With the increase in the manipulation of data across all disciplines, it is no surprise that this has come into the legal space. Information gained from data is valuable, and it can be used to predict trends and behaviors in any given industry. Being able to predict such cases can save companies money if they can simply pay cases that will gain large judgment awards while avoiding the litigation process.
There are many ways insurers can collect information. For instance, data on drivers may be able to predict which ones will likely get into accidents that will lead to the insurer having to pay a claim. They can then charge higher premiums to customers who meet the profile. One way auto insurers have started to collect data is through devices that can be inserted into the car. Insurers also have access to other data about an individual, like credit reports. They can dig deeper than the usual assumptions about what makes a profitable personal injury case.
What is the result of the collection of such information on the personal injury process? The first issue may be that settlement offers will be less predictable, especially to personal injury plaintiff’s attorneys. Such attorneys will not have access to all of the potential data available to an insurer and thus will not be able to predict why some cases will receive higher settlement offers than others. I predict personal injury plaintiff’s attorneys will eventually have access to such modeling data or procedures in order to assess which cases are better for their firms to take. Ironically, this may lead to more litigation with the initial unpredictability of the settlement offers. I predict this will subside as such information becomes more widely available in the legal space. There will continue to be privacy concerns with how information is being used and how much access companies will have to such information. This can also be a source of litigation as courts must balance the usefulness of such information with the right of an individual to maintain privacy. States will have different laws which will continue to add to the confusion over the initial conclusions insurance companies can make from the information they can possess. No doubt this area will continue to be closely watched for the future.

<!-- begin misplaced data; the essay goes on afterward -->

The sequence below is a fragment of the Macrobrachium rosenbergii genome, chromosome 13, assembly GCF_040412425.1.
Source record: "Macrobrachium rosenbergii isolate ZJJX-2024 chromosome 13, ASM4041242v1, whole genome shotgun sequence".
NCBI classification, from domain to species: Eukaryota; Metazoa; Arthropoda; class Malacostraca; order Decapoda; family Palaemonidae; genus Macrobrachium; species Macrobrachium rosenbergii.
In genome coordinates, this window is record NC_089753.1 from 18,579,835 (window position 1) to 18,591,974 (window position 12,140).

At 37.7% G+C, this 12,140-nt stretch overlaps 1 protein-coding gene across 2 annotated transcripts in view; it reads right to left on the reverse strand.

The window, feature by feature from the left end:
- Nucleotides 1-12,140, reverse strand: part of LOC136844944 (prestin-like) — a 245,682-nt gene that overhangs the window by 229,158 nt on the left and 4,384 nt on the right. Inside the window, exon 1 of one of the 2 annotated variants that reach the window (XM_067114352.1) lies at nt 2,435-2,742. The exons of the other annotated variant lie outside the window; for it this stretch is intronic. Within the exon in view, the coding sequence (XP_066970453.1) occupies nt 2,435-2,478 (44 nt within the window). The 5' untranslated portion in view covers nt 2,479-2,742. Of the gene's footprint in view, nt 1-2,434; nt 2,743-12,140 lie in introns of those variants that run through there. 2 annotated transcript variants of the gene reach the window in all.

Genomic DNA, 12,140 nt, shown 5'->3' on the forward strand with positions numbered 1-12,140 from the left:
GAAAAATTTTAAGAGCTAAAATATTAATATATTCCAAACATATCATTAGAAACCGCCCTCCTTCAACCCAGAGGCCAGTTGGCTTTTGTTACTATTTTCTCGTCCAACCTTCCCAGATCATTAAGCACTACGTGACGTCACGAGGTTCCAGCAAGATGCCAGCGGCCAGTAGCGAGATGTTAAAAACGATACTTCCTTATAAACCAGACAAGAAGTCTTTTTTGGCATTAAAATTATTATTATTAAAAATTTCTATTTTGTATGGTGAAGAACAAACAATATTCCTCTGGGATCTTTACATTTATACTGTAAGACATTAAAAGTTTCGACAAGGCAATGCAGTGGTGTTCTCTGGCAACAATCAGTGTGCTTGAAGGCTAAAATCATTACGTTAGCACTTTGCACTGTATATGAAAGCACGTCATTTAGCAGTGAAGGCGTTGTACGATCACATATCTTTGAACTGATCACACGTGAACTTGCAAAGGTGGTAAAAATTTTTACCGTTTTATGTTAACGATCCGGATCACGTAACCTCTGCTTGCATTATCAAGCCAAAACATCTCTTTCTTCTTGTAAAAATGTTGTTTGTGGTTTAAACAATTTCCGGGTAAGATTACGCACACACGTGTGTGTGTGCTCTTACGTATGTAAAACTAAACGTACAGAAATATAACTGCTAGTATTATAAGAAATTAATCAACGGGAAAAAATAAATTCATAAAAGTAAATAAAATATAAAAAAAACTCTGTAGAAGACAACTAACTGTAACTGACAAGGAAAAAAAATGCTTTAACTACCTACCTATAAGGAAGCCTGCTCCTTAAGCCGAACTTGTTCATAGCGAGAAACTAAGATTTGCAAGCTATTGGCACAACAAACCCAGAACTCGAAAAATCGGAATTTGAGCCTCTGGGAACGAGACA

This article is for informational purposes only and is not to be construed as legal advice. Your case may be different. Hiring an attorney immediately will protect your rights. Consult an attorney in your area for further guidance.